Shipping the LibreOffice HiDPI Patches, or How I Learned to Love Heartbleed

I wrote my story about getting some HiDPI patches into LibreOffice, but it was an unfinished one because while the code had gotten accepted into the main Master branch, there was a lot remaining. It hadn’t shipped, I’d only tested it on Gnome and KDE, it hadn’t been tried on Windows, and didn’t work on the Mac. Worst of all, because it missed the December 20 cutoff date for 4.2.0, it was on the default next release train for 4.3.0 in late July.

LibreOffice has a two-part release process. You are encouraged to submit code into the main tree where it can sit for up to 6 months. Twice per year, it is branched and shipped. In between these major releases, every month or so, a new minor release is made containing high priority fixes. Meanwhile most of the development team moves ahead adding features and cleanup for the upcoming release.

The code was too late for 4.2.0, and so it wasn’t getting much feedback. Very few people run the daily builds, with all the monthly releases and release-candidates to test. A friendly chap named Darcy from Australia showed up on the QA alias, built LibreOffice on his Fedora 20 laptop, and verified that it worked, but that was it. The only way to get this code tested was to get it out there.

I had also decided to stop working after the second batch. I had improved many of the most noticeable parts of the product, but I was also steadily making more potential problems for myself. Software isn’t just about code, it is about standing behind your work. I could prove most of my changes were fine, but I was changing places where I didn’t always understand what was going on around. I could justify my fixes, but not the code around it.

Even though LibreOffice is built by a community where other people can fix your bugs, other people can also find your bugs. If your code is causing problems, and no one has time to look into it, it can be reverted. The work is interesting, but I was just a motivated user with some free time during the Christmas holiday. I wanted to reserve time to deal with the inevitable complaints.

In spite of the lack of feedback, since it makes a visual and usability difference, why wait? More computers with these beautiful screens are coming out every day. A very high-resolution screen is the best reason to buy a new laptop. There should be a free software experience that we can enjoy looking at. LibreOffice has plenty of ways to improve, but it can look good in the meanwhile.


The Sidebar was one of the areas I had kept putting off and almost didn’t work on. It is about 70,000 lines of new code providing an alternate UI, and I wanted to focus on the existing one first. I have been using this codebase for almost 10 years and had never missed it. The code was also written by someone from IBM, and so I couldn’t trust that anyone in LibreOffice would be able to help me.

I also hoped that maybe the Apache team would notice bug reports and fix the Sidebar themselves. LibreOffice grabs fixes from Apache on a daily basis. Only about half the changes are useful because in many cases LibreOffice has already done the work, but any pieces of value are ported over, and just a small part of LibreOffice’s churn of the their thousands of improvements per release.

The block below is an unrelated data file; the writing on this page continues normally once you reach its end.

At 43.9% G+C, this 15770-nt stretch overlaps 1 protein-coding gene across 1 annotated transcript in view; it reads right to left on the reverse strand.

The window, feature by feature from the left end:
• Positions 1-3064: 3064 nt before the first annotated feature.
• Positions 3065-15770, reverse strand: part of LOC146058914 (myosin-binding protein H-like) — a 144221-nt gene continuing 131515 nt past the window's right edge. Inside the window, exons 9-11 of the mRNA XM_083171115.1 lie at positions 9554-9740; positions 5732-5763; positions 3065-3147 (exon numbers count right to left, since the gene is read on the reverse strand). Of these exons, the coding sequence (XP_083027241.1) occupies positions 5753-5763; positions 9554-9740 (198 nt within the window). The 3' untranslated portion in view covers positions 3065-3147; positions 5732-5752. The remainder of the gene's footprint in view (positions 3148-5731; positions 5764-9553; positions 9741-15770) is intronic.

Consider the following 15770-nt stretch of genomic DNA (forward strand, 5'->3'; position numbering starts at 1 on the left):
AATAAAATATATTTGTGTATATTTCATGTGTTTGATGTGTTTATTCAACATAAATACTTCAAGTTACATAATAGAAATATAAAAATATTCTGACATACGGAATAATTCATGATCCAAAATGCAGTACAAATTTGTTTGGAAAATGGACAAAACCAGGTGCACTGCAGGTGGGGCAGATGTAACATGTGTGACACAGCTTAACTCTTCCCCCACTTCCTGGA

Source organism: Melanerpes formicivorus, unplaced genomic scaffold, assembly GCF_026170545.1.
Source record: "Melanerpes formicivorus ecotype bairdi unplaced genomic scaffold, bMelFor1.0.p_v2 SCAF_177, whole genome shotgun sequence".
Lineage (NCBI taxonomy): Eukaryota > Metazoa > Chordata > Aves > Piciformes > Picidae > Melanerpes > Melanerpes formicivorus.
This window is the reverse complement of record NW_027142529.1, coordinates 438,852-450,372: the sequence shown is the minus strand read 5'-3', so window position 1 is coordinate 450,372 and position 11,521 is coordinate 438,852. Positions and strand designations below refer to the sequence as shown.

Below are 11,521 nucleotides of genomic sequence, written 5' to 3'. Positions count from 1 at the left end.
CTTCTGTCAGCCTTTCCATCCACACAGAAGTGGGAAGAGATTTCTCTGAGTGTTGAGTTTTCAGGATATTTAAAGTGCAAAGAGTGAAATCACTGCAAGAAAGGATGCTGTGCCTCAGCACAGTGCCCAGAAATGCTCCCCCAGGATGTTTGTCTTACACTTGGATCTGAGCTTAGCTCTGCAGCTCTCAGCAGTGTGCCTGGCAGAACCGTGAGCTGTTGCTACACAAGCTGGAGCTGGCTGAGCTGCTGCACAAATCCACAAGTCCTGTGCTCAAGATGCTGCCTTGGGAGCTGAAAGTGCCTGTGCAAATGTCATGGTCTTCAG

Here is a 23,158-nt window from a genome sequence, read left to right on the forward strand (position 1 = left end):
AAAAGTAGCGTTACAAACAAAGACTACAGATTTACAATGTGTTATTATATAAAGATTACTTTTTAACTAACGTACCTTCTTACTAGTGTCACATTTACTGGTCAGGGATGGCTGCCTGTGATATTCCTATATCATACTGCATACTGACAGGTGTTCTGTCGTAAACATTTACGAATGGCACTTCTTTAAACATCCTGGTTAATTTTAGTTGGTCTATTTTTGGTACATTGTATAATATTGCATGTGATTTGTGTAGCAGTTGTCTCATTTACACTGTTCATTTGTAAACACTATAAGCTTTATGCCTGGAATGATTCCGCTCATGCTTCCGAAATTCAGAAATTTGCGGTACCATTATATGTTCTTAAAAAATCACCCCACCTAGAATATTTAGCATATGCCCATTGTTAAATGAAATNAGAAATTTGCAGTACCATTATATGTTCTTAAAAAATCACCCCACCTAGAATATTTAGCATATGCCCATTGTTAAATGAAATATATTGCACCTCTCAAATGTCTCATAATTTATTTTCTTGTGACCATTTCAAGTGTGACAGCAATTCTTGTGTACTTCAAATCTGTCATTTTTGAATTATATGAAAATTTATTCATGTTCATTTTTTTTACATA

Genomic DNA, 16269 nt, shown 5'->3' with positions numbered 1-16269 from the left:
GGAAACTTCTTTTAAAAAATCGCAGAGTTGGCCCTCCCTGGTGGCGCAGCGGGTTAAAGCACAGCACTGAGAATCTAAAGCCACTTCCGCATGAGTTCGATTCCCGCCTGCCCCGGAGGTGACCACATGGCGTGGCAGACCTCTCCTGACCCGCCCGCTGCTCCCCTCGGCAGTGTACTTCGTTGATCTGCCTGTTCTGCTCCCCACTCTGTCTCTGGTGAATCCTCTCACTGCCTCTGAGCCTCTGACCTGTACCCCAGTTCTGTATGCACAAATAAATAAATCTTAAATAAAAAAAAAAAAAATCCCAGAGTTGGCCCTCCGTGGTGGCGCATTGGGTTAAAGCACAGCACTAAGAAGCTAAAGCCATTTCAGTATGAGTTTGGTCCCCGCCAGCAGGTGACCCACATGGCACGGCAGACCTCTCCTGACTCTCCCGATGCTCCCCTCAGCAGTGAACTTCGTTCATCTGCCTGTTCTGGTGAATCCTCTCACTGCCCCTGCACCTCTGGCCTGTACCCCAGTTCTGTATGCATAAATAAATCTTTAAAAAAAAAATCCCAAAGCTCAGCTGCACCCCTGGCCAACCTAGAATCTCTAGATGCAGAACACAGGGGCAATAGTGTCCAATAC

I considered sending an email to the Apache OpenOffice alias asking if they were aware of the problem, and whether they were planning to work on it. It is more efficient to coordinate efforts and not have multiple people re-learning each other’s work. It took me hours to fix problems that could have been fixed over lunch by the person who wrote the code. However, while LibreOffice is taking patches from Apache OpenOffice, the groups are generally not actively planning work, and so asking for HiDPI support for the Sidebar would have been a breach of protocol.

In addition, the codebases are diverging so fixes might not be useful. Apache OpenOffice doesn’t have the OutputDevice::DPIScaleFactor API, so the patches wouldn’t have been directly usable. I didn’t try Apache OpenOffice on Linux, but I did try it on Windows 8.1 and sidebar bitmaps looked doubled. However, Windows 8.1 might have been artificially scaling the entire Apache OpenOffice UI because the text was a blurry mess compared to LibreOffice:

So I could imagine that fixing the Sidebar for LibreOffice would not be a high priority for Apache.

While I personally don’t care about the Sidebar, it is now turned on by default for Impress. I knew that the more places I fixed, the stronger argument I would have to convince people to get the improvements out there. I realized I just needed to motivate myself to learn the code. So while I was in rural northern Michigan with my family over the holiday, there were some quiet nights, and I dug in and learned the Sidebar well enough to fix the major issues. It was the same process and techniques I had used for the other parts of the code. As per usual, finding the correct place to put in a fix was the hardest part.

I’m glad I worked on it because not only did it make the Sidebar fit in visually with the other improvements, it fixed a crashing bug. LibreOffice’s Sidebar is better than OpenOffice’s in that it has dynamic layout when docked. However, the bigger buttons created something wider than the maximum width allowed. With the sidebar starting in an invalid state, the product would still work, but if you tried to resize it with the mouse, you could sometimes get LibreOffice to hang. If you push software beyond its limits, bad things can happen.

I don’t even remember clearly how I found the place to fix, but by just reading enough code, I found the routine SidebarController::RestrictWidth.

@@ -1109,7 +1112,8 @@ void SidebarController::RestrictWidth (sal_Int32 nWidth)
const sal_uInt16 nSetId (pSplitWindow->GetSet(nId));
- gnMaximumSidebarWidth ));